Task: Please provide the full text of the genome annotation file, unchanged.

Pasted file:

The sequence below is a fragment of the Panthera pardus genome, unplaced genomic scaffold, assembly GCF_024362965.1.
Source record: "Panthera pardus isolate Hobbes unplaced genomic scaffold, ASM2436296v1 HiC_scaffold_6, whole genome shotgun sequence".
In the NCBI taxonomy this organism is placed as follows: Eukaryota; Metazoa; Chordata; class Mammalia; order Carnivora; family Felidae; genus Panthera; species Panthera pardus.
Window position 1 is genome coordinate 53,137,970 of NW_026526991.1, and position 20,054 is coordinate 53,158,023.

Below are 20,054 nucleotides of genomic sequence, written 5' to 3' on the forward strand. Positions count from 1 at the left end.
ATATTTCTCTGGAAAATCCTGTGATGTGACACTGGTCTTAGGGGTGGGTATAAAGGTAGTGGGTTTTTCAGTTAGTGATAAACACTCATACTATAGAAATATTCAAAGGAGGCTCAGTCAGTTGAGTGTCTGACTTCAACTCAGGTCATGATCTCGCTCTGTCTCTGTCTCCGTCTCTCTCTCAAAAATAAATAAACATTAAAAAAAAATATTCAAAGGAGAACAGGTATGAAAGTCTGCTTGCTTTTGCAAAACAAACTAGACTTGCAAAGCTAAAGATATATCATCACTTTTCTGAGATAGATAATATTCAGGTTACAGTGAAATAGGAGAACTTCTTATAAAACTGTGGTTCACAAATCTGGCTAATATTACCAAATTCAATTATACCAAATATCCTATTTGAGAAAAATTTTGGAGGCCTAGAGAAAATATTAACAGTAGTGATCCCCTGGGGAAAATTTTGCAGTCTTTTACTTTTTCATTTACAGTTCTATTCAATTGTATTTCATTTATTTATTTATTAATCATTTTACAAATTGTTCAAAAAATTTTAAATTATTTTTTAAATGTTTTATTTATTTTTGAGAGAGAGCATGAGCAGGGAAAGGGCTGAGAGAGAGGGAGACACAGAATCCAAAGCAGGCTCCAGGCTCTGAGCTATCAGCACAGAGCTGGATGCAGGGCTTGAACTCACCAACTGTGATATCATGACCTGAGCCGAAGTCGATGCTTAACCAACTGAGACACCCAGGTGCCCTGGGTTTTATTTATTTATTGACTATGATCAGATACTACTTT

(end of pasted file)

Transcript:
The sequence below is a fragment of the Panthera pardus genome, unplaced genomic scaffold, assembly GCF_024362965.1.
Source record: "Panthera pardus isolate Hobbes unplaced genomic scaffold, ASM2436296v1 HiC_scaffold_6, whole genome shotgun sequence".
In the NCBI taxonomy this organism is placed as follows: Eukaryota; Metazoa; Chordata; class Mammalia; order Carnivora; family Felidae; genus Panthera; species Panthera pardus.
Window position 1 is genome coordinate 53,137,970 of NW_026526991.1, and position 20,054 is coordinate 53,158,023.

Below are 20,054 nucleotides of genomic sequence, written 5' to 3' on the forward strand. Positions count from 1 at the left end.
ATATTTCTCTGGAAAATCCTGTGATGTGACACTGGTCTTAGGGGTGGGTATAAAGGTAGTGGGTTTTTCAGTTAGTGATAAACACTCATACTATAGAAATATTCAAAGGAGGCTCAGTCAGTTGAGTGTCTGACTTCAACTCAGGTCATGATCTCGCTCTGTCTCTGTCTCCGTCTCTCTCTCAAAAATAAATAAACATTAAAAAAAAATATTCAAAGGAGAACAGGTATGAAAGTCTGCTTGCTTTTGCAAAACAAACTAGACTTGCAAAGCTAAAGATATATCATCACTTTTCTGAGATAGATAATATTCAGGTTACAGTGAAATAGGAGAACTTCTTATAAAACTGTGGTTCACAAATCTGGCTAATATTACCAAATTCAATTATACCAAATATCCTATTTGAGAAAAATTTTGGAGGCCTAGAGAAAATATTAACAGTAGTGATCCCCTGGGGAAAATTTTGCAGTCTTTTACTTTTTCATTTACAGTTCTATTCAATTGTATTTCATTTATTTATTTATTAATCATTTTACAAATTGTTCAAAAAATTTTAAATTATTTTTTAAATGTTTTATTTATTTTTGAGAGAGAGCATGAGCAGGGAAAGGGCTGAGAGAGAGGGAGACACAGAATCCAAAGCAGGCTCCAGGCTCTGAGCTATCAGCACAGAGCTGGATGCAGGGCTTGAACTCACCAACTGTGATATCATGACCTGAGCCGAAGTCGATGCTTAACCAACTGAGACACCCAGGTGCCCTGGGTTTTATTTATTTATTGACTATGATCAGATACTACTTT